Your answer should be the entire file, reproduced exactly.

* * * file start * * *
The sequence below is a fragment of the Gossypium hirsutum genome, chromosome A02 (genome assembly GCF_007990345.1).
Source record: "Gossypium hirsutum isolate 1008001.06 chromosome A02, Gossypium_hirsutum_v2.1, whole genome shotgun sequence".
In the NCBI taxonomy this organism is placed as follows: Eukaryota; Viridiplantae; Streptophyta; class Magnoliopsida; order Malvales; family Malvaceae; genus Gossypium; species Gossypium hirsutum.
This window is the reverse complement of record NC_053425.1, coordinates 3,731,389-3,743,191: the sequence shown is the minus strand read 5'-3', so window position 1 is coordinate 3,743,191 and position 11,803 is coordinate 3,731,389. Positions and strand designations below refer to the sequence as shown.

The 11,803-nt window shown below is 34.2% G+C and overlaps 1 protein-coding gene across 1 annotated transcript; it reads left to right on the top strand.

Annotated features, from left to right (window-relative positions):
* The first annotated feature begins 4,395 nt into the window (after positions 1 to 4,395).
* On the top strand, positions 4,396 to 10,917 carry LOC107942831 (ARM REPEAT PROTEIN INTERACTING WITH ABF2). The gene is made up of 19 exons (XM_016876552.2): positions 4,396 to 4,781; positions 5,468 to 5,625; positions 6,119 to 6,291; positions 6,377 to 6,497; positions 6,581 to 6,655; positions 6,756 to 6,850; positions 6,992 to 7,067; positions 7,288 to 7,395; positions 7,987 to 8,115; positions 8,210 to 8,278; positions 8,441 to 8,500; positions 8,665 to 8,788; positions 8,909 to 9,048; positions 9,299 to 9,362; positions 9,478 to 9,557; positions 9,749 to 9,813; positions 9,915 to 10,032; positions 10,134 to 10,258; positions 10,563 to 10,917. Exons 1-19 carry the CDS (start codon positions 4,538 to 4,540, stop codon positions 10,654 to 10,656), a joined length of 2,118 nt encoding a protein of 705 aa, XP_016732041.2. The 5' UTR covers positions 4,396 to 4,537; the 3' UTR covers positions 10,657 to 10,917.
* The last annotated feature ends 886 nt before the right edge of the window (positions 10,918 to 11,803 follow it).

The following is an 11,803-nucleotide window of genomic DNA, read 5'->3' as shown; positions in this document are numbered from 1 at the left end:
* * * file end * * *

The sequence below is a fragment of the Gossypium hirsutum genome, chromosome A02 (genome assembly GCF_007990345.1).
Source record: "Gossypium hirsutum isolate 1008001.06 chromosome A02, Gossypium_hirsutum_v2.1, whole genome shotgun sequence".
In the NCBI taxonomy this organism is placed as follows: Eukaryota; Viridiplantae; Streptophyta; class Magnoliopsida; order Malvales; family Malvaceae; genus Gossypium; species Gossypium hirsutum.
This window is the reverse complement of record NC_053425.1, coordinates 3,731,389-3,743,191: the sequence shown is the minus strand read 5'-3', so window position 1 is coordinate 3,743,191 and position 11,803 is coordinate 3,731,389. Positions and strand designations below refer to the sequence as shown.

The 11,803-nt window shown below is 34.2% G+C and overlaps 1 protein-coding gene across 1 annotated transcript; it reads left to right on the top strand.

Annotated features, from left to right (window-relative positions):
* The first annotated feature begins 4,395 nt into the window (after positions 1 to 4,395).
* On the top strand, positions 4,396 to 10,917 carry LOC107942831 (ARM REPEAT PROTEIN INTERACTING WITH ABF2). The gene is made up of 19 exons (XM_016876552.2): positions 4,396 to 4,781; positions 5,468 to 5,625; positions 6,119 to 6,291; positions 6,377 to 6,497; positions 6,581 to 6,655; positions 6,756 to 6,850; positions 6,992 to 7,067; positions 7,288 to 7,395; positions 7,987 to 8,115; positions 8,210 to 8,278; positions 8,441 to 8,500; positions 8,665 to 8,788; positions 8,909 to 9,048; positions 9,299 to 9,362; positions 9,478 to 9,557; positions 9,749 to 9,813; positions 9,915 to 10,032; positions 10,134 to 10,258; positions 10,563 to 10,917. Exons 1-19 carry the CDS (start codon positions 4,538 to 4,540, stop codon positions 10,654 to 10,656), a joined length of 2,118 nt encoding a protein of 705 aa, XP_016732041.2. The 5' UTR covers positions 4,396 to 4,537; the 3' UTR covers positions 10,657 to 10,917.
* The last annotated feature ends 886 nt before the right edge of the window (positions 10,918 to 11,803 follow it).

The following is an 11,803-nucleotide window of genomic DNA, read 5'->3' as shown; positions in this document are numbered from 1 at the left end: